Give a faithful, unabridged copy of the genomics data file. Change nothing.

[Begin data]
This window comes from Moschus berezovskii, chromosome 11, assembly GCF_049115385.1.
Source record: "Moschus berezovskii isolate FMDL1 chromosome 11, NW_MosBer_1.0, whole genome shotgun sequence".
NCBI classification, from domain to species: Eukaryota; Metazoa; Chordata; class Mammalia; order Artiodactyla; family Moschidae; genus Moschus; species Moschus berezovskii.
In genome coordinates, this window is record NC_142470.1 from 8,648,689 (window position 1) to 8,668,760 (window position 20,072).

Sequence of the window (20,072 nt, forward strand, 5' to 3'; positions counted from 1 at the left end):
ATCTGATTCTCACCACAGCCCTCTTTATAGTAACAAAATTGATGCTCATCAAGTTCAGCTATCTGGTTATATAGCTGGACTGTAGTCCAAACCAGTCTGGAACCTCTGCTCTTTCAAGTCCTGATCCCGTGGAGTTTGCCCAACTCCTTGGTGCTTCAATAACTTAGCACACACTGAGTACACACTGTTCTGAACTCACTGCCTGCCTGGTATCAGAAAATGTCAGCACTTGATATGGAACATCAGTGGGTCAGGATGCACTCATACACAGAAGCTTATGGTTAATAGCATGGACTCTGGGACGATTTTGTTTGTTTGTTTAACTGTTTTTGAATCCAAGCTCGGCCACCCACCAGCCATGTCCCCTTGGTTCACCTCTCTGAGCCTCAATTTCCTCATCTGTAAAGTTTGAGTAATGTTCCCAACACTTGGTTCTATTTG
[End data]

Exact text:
This window comes from Moschus berezovskii, chromosome 11, assembly GCF_049115385.1.
Source record: "Moschus berezovskii isolate FMDL1 chromosome 11, NW_MosBer_1.0, whole genome shotgun sequence".
NCBI classification, from domain to species: Eukaryota; Metazoa; Chordata; class Mammalia; order Artiodactyla; family Moschidae; genus Moschus; species Moschus berezovskii.
In genome coordinates, this window is record NC_142470.1 from 8,648,689 (window position 1) to 8,668,760 (window position 20,072).

Sequence of the window (20,072 nt, forward strand, 5' to 3'; positions counted from 1 at the left end):
ATCTGATTCTCACCACAGCCCTCTTTATAGTAACAAAATTGATGCTCATCAAGTTCAGCTATCTGGTTATATAGCTGGACTGTAGTCCAAACCAGTCTGGAACCTCTGCTCTTTCAAGTCCTGATCCCGTGGAGTTTGCCCAACTCCTTGGTGCTTCAATAACTTAGCACACACTGAGTACACACTGTTCTGAACTCACTGCCTGCCTGGTATCAGAAAATGTCAGCACTTGATATGGAACATCAGTGGGTCAGGATGCACTCATACACAGAAGCTTATGGTTAATAGCATGGACTCTGGGACGATTTTGTTTGTTTGTTTAACTGTTTTTGAATCCAAGCTCGGCCACCCACCAGCCATGTCCCCTTGGTTCACCTCTCTGAGCCTCAATTTCCTCATCTGTAAAGTTTGAGTAATGTTCCCAACACTTGGTTCTATTTG